Flucatuating hormone levels, due to menstruation, ovulation, menopause and/or birth control pill use may play a role in migraine headaches. Where migraines affect slightly more boys than girls before puberty, in adulthood and during adolescence after menstruation begins, about two to three times more women than men suffer from them. Propensity for migraines usually decreases during pregnancy, and post-menopausal women experience fewer migraines than menstruating women, probably the result of lower estrogen, or a balance between estrogen and progesterone levels (instead of the constant hormonal fluctuations seen in women who are cycling) (1). Thus, it would make sense there would be a connection between hormones and migraines.
This lengthy article is going to review how the hormones estrogen, progesterone, testosterone, thyroid, and melatonin influence the propensity for the development of migraines in women. If you like this article and would like even more information, checkout one of my sources for this article from my friend, Suzy Cohen’s great book, Headache Free. If you just want a quick summary, scroll to the bottom to learn my Recommended Plan of Action for Improving Hormonal Balance!
As it turns out, a sudden drop in estrogen hormone concentration is a major trigger for migraines in women. Women who are prone to migraines, have migraines predictably around the time of ovulation or menstruation, with the rapid fall in estrogen. Estrogen drops at the beginning of every new cycle in women who are pre-menopausal.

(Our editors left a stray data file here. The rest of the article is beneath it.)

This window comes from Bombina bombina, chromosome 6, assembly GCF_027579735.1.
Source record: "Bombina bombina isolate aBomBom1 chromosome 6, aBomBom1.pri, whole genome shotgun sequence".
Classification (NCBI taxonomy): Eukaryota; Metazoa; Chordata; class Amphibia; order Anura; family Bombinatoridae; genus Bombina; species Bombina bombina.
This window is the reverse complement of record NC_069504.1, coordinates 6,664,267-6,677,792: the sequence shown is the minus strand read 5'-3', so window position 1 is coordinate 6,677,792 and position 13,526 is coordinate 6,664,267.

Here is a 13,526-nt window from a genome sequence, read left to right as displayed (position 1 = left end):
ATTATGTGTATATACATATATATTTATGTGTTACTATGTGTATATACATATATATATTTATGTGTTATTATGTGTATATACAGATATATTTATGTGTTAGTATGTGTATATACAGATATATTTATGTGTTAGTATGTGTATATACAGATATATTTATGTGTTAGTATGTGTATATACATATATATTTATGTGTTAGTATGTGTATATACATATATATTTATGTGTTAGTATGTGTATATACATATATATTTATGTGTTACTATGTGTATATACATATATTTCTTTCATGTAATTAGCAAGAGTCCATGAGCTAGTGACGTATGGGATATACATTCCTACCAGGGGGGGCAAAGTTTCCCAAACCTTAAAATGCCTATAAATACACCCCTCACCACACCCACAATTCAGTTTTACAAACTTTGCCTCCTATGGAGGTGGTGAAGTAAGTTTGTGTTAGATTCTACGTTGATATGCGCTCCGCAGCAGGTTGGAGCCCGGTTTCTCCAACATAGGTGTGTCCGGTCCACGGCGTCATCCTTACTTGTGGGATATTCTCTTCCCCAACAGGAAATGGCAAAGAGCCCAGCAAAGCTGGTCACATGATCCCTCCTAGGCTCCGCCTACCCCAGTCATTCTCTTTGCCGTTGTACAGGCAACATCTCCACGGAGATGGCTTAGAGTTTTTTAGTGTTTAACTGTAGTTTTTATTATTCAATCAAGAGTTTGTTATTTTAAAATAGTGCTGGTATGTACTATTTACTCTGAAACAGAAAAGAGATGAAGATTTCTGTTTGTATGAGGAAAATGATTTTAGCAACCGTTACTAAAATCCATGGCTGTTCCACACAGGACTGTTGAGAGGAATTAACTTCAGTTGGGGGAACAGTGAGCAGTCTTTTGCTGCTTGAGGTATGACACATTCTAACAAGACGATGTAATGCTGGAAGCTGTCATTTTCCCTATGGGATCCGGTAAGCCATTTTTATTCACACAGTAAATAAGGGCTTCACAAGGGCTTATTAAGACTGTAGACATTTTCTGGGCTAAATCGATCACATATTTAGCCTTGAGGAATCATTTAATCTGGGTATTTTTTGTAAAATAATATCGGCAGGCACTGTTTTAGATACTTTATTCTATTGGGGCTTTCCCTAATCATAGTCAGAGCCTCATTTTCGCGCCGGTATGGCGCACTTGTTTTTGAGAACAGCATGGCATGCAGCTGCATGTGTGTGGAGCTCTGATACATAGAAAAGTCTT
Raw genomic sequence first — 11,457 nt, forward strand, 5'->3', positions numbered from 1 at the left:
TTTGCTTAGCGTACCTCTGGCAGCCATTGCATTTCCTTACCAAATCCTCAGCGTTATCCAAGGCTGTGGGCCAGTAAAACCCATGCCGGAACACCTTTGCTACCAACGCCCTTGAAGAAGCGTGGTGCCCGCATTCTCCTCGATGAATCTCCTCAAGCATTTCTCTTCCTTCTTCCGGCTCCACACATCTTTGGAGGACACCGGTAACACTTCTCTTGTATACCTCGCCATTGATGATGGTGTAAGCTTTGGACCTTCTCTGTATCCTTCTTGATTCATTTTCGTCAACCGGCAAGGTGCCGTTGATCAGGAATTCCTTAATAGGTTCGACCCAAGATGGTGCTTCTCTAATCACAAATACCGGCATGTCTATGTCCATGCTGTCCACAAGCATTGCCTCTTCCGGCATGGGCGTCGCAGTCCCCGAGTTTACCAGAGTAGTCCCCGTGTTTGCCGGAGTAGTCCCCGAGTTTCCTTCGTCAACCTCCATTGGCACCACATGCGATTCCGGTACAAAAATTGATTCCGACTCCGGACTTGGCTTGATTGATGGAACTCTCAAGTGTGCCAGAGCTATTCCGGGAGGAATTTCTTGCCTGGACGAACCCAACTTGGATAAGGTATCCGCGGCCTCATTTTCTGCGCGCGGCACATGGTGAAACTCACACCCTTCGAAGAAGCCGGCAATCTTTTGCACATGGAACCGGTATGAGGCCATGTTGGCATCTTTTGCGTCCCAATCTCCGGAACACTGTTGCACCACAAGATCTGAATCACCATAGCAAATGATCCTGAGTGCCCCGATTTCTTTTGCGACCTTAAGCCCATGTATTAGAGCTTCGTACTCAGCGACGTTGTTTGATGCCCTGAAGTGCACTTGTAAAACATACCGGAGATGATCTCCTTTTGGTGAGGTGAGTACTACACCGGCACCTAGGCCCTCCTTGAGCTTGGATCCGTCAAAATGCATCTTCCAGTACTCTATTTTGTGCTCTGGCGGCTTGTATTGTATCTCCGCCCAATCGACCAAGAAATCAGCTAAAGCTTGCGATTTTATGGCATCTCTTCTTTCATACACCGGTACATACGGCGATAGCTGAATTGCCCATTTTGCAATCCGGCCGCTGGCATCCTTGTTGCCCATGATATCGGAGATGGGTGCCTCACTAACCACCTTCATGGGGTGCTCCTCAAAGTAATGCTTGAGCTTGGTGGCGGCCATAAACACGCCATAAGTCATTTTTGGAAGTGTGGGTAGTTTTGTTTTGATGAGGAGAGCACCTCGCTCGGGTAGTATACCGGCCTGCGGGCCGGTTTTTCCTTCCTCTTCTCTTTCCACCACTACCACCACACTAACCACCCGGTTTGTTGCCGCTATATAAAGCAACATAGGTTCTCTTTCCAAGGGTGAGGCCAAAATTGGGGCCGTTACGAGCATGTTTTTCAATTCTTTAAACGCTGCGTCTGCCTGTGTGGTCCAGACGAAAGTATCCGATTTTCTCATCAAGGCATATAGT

In the normal female hormone cycle, estrogen and progesterone levels are the lowest during the days of menstruation. Day 1 is considered the first day of menstruation or the first day of the follicular phase of the menstrual cycle. Estrogen peaks during the ovulation phase (mid-cycle, around days 10 to 14) of the female hormone cycle. Estrogen and progesterone plummet towards the end of the luteal phase (latter phase of the menstrual cycle), beginning and during the menstruation phase, which is often the trigger for women who are prone to menstrual migraine (2). Steady estrogen levels may improve headaches, thus it’s not about how much estrogen is available on a given day, it’s more about keeping the levels from getting too erratic or chronically elevated.
Estrogen Drop & The Birth Control Pill
The use of the oral contraceptive pill pack can also cause a sudden drop in estrogen, and thus lead to migraines. When the pill is withdrawn for that last week to allow the period to begin, estrogen levels are going to plummet. If you are experiencing migraines with the use of the oral contraceptive pill pack, some women have chosen to use the oral contraceptive, Seasonale, that is taken long term (without a break)—giving you only 4 periods a year, or continuing the administration of the the oral contraceptive without interruption. However, I am not a fan of birth control pills for many reasons, including the fact that they lead to nutrient deficiencies, e.g. vitamin B6, folic acid, zinc, selenium, magnesium and probiotics. It’s very likely that you will be diagnosed with another condition if you are deficient in any of these nutrients and inappropriately be placed on another prescription medication, sadly. (That is the subject of another blog post). There are other options of birth control you might want to consider, that are not subjecting you to a sudden drop in hormone.